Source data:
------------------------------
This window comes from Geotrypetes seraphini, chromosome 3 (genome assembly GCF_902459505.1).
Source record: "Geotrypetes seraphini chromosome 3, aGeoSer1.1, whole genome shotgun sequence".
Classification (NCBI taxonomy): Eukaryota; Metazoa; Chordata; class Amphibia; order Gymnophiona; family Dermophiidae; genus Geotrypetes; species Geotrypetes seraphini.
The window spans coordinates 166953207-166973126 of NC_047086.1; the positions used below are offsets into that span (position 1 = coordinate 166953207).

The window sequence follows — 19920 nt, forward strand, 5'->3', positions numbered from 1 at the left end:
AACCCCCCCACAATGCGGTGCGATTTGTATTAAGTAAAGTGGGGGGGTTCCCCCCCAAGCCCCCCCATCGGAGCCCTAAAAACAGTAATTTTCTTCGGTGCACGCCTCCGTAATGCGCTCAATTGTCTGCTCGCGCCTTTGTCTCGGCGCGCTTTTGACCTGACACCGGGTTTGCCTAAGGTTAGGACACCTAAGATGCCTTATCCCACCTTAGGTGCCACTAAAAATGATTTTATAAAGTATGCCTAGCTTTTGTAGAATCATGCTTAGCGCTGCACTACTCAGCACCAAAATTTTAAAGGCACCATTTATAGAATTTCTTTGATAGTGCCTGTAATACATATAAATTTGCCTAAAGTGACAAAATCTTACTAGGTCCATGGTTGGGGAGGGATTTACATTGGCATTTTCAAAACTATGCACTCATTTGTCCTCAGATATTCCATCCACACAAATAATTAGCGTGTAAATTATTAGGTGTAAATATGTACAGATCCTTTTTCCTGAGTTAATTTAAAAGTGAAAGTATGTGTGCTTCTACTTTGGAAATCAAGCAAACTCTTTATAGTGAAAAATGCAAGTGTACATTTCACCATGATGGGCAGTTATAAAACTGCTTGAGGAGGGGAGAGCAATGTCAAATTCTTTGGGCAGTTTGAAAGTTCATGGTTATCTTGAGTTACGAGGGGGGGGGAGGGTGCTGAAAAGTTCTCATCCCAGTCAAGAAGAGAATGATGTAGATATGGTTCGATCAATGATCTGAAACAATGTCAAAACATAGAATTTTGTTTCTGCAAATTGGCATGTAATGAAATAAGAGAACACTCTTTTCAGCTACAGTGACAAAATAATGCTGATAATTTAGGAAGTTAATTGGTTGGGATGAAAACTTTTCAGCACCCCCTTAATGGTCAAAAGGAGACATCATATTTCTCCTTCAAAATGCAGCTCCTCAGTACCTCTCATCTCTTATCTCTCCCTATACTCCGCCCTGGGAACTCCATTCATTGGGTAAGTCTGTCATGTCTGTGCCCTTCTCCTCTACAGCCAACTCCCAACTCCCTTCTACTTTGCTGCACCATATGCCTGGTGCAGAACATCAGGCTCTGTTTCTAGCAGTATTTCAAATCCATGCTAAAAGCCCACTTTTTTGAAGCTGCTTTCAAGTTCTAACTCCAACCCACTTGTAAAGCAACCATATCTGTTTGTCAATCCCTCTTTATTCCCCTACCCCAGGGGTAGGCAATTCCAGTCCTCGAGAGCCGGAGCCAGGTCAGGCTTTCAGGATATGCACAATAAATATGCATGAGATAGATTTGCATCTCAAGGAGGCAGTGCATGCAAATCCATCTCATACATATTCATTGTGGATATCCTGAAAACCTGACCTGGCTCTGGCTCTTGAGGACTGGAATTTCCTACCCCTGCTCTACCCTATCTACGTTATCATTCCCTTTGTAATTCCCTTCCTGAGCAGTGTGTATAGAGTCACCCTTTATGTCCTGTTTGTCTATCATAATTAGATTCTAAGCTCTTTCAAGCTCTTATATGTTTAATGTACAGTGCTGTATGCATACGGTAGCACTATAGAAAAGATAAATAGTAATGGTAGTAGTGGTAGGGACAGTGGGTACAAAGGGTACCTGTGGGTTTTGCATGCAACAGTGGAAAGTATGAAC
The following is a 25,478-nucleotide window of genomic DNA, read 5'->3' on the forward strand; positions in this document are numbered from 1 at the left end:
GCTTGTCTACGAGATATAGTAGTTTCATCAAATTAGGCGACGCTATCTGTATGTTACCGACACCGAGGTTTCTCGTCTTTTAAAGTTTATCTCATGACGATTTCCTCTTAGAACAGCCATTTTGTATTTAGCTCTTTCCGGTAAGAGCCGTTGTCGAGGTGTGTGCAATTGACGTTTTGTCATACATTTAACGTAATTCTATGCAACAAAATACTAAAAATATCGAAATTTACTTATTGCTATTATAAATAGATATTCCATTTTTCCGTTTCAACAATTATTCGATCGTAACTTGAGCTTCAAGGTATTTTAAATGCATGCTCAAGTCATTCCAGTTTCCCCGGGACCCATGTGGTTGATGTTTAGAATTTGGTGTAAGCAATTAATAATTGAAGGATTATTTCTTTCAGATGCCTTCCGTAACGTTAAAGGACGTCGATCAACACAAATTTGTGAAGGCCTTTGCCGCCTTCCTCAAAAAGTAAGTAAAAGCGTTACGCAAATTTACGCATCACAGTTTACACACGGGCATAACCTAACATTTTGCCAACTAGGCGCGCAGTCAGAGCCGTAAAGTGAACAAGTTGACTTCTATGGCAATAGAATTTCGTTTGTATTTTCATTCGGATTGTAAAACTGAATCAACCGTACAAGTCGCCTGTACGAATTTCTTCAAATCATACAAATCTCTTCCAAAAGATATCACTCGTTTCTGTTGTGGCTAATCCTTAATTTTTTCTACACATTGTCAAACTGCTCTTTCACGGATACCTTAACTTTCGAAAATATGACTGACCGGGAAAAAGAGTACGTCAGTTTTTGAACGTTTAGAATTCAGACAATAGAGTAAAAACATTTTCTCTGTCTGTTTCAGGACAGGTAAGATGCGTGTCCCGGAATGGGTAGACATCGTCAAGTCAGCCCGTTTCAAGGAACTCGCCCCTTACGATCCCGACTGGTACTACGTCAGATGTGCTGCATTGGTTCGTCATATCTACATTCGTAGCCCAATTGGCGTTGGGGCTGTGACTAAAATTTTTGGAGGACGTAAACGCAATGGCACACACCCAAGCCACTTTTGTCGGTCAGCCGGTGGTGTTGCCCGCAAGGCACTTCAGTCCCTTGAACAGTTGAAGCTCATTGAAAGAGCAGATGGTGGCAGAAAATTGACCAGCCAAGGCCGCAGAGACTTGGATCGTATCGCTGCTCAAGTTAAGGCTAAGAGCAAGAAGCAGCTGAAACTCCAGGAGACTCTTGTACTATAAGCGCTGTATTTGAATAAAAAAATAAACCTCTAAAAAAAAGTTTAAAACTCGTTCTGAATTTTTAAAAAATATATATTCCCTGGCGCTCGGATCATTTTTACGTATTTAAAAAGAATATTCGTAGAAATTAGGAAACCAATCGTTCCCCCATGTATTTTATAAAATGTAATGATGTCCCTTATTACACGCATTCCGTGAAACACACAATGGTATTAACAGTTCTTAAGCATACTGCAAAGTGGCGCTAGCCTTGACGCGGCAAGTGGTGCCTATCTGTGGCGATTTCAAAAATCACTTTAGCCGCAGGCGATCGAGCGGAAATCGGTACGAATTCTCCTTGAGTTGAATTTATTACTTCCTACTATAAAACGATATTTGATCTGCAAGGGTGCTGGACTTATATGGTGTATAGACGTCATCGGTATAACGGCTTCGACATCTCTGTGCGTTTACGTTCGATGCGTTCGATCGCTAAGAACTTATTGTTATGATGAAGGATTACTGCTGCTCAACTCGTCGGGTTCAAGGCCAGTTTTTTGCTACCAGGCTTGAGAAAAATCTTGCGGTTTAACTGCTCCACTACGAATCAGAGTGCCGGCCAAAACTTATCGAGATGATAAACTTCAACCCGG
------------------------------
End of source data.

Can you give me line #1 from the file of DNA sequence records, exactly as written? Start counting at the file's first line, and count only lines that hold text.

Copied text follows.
This window comes from Geotrypetes seraphini, chromosome 3 (genome assembly GCF_902459505.1).